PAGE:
New Order #6: Easter Egg

Jelly,  16 14 11 10 9  8 bytes

-1 thanks to Lynn (mod-2; logical NOT; add to self: Ḃ¬+ -> bitwise OR with 1:|1)


A monadic Link accepting an integer, n, which yields an integer, a(n).

Try it online! (very inefficient since it goes out to layer \$\lceil\frac n2\rceil\$)

An 11-byte version, ½‘|1×rƲ€ẎQi, completes all but the largest test case in under 30s - Try it at TIO - this limits the layers used to \$\lceil\frac{\lfloor\sqrt n\rfloor+1}2\rceil\$.


The permutation is to take the natural numbers in reversed slices of lengths [1,5,3,11,5,17,7,23,9,29,11,35,13,...] - the odd positive integers interspersed with the positive integers congruent to five modulo six, i.e [1, 2*3-1, 3, 4*3-1, 5, 6*3-1, 7, 8*3-1, 9, ...].

This is the same as concatenating and then deduplicating reversed ranges [1..x] of where x is the cumulative sums of these slice lengths (i.e. the maximum of each slice) - [1,6,9,20,25,42,49,72,81,110,121,156,169,...], which is the odd integers squared interspersed with even numbers multiplied by themselves incremented, i.e. [1*1, 2*3, 3*3, 4*5, 5*5, 6*7, 7*7,...].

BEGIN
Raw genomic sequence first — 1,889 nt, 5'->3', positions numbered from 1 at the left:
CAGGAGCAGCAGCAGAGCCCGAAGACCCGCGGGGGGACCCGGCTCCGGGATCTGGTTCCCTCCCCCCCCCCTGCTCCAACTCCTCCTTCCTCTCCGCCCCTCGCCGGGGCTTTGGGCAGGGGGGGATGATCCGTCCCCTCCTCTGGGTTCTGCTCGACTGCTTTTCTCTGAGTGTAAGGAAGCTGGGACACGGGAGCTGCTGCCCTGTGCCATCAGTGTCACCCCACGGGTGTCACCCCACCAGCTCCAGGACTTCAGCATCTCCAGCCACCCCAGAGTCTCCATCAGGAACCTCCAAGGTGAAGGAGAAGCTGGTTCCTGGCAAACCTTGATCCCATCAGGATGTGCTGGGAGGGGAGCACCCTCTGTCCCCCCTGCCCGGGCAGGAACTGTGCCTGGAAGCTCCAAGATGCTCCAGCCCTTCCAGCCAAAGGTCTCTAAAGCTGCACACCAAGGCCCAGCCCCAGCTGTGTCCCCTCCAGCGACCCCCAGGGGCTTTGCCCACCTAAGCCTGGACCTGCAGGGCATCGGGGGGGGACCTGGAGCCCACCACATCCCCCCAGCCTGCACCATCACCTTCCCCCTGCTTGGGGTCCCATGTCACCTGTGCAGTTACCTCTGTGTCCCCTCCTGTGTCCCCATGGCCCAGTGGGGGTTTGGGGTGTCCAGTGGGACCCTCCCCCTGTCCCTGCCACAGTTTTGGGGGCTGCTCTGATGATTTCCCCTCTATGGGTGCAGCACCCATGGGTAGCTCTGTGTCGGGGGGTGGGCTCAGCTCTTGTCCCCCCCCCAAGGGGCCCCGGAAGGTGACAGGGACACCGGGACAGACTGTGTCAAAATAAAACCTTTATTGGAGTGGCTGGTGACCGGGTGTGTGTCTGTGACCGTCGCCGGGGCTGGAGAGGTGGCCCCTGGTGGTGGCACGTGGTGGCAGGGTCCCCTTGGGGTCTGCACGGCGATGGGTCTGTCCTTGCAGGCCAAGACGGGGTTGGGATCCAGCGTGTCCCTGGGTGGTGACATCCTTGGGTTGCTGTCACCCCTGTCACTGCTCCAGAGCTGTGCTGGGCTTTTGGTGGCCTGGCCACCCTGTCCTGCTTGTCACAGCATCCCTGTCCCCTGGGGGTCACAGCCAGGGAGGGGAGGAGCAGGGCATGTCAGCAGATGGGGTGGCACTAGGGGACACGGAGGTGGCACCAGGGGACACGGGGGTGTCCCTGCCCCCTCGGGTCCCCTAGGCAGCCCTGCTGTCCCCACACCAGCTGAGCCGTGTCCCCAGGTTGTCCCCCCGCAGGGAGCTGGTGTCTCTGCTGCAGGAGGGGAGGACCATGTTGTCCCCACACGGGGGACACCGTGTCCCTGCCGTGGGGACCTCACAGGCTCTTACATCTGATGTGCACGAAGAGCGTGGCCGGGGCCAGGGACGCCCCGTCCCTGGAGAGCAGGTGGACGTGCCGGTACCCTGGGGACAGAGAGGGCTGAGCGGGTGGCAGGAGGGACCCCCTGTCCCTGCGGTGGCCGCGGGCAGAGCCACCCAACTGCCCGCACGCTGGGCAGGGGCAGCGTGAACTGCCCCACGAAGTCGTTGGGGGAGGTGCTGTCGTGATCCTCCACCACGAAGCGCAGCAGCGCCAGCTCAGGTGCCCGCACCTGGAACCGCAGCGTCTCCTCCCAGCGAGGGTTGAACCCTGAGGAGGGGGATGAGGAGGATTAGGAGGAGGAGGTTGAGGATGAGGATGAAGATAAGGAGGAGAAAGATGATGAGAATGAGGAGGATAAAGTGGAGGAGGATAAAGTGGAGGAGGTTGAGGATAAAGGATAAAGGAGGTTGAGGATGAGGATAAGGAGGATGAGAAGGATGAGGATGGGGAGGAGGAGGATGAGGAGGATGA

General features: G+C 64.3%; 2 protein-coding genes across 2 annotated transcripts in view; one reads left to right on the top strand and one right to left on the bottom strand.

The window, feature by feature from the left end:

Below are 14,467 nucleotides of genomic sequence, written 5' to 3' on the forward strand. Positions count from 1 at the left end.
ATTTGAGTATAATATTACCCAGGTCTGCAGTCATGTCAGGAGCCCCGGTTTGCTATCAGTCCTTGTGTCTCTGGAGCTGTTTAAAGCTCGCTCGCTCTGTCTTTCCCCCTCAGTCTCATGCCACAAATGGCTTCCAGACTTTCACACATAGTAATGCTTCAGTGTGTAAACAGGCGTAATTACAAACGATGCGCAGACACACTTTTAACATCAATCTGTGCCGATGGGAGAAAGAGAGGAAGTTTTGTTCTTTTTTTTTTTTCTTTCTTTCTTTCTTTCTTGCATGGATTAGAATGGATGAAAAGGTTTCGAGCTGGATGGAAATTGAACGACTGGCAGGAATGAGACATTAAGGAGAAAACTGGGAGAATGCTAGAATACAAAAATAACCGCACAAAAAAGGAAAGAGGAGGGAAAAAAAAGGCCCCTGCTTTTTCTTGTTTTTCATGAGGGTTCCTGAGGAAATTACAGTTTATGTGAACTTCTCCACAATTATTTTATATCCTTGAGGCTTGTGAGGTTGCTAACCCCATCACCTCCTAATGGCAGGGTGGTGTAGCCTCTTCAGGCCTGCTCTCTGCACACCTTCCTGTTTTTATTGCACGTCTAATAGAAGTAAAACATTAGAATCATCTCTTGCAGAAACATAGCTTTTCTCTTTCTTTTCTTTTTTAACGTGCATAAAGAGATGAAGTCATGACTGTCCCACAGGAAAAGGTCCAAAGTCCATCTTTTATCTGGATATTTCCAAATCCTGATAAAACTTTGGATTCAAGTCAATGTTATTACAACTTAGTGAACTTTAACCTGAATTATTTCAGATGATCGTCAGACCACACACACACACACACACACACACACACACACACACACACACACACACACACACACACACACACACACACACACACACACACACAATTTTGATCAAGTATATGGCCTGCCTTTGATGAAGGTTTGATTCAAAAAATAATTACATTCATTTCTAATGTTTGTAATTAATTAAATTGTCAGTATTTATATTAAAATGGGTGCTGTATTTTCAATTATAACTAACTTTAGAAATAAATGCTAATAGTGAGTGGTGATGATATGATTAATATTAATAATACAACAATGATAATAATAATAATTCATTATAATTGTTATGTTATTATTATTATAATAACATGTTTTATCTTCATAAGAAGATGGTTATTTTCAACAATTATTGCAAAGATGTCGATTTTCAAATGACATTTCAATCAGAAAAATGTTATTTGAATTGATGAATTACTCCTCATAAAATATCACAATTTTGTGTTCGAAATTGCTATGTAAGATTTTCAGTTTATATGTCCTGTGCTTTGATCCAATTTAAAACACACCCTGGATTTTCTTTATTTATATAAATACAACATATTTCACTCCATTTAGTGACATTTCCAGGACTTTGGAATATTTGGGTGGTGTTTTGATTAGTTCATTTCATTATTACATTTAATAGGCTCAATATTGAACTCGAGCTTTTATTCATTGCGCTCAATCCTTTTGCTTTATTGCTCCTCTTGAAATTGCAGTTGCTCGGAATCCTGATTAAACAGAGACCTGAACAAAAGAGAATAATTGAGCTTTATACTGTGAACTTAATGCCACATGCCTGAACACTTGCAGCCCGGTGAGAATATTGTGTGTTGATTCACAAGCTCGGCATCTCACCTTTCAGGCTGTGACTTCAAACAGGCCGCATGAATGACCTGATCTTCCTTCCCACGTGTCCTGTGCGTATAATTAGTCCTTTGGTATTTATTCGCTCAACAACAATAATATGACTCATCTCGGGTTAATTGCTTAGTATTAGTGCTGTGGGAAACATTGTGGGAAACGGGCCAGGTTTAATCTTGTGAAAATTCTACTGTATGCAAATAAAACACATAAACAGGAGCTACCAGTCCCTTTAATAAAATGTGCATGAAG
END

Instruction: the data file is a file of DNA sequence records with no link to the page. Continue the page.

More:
Since the differences are all greater than 1 we can save a byte (the reversal) by building ranges [x..k] directly, where k is the 1-indexed index of the slice.

Due to this structure the permutation is a self-conjugate permutation, i.e. we know that \$P(n) = v \iff P(v) = n\$, so rather than finding the value at (1-indexed) index n (|1×r)ẎQị@) we can actually get the (1-indexed) index of the first occurrence of n (|1×r)ẎQi).

|1×r)ẎQi - Link: integer, n       e.g. 10
    )    - for each k in [1..n]:  vs = [ 1, 2, 3, 4, 5, 6, 7, 8, 9,10]
|1       -   bitwise-OR (k) with 1     [ 1, 3, 3, 5, 5, 7, 7, 9, 9,11]
  ×      -   multiply (by k)           [ 1, 6, 9,20,25,42,49,72,81,110]
   r     -   inclusive range (to k)    [[1],[6..2],[9..3],[20..4],...,[110..10]]
     Ẏ   - tighten                     [1,6,5,4,3,2,9,8,7,6,5,4,3,20,...,4,......,110,...,10]
      Q  - de-duplicate                [1,6,5,4,3,2,9,8,7,20,...,10,......,110,...82]
       i - first index with value (n)  20

JavaScript (ES7),  46 45  41 bytes



Try it online!


This is based on the 1-indexed formula used in the example programs of A090861.

\$x_n\$ is the layer index of the spiral, starting with \$0\$ for the center square:


Try it online!

\$k_n\$ is set to \$6\$ for the bottom part of each layer (including the center square), and to \$-2\$ everywhere else:

$$k_n=\begin{cases} -2&\text{if }n\le 4{x_n}^2+2x_n\\ 6&\text{otherwise} \end{cases}$$

Try it online!

Then \$a_n\$ is given by:


Try it online!

Which can be translated into:


Making it 0-indexed saves 5 bytes right away:


The formula can be further simplified by using:


which can be expressed as:


leading to:


and finally:


Wolfram Language (Mathematica), 60 bytes


Try it online!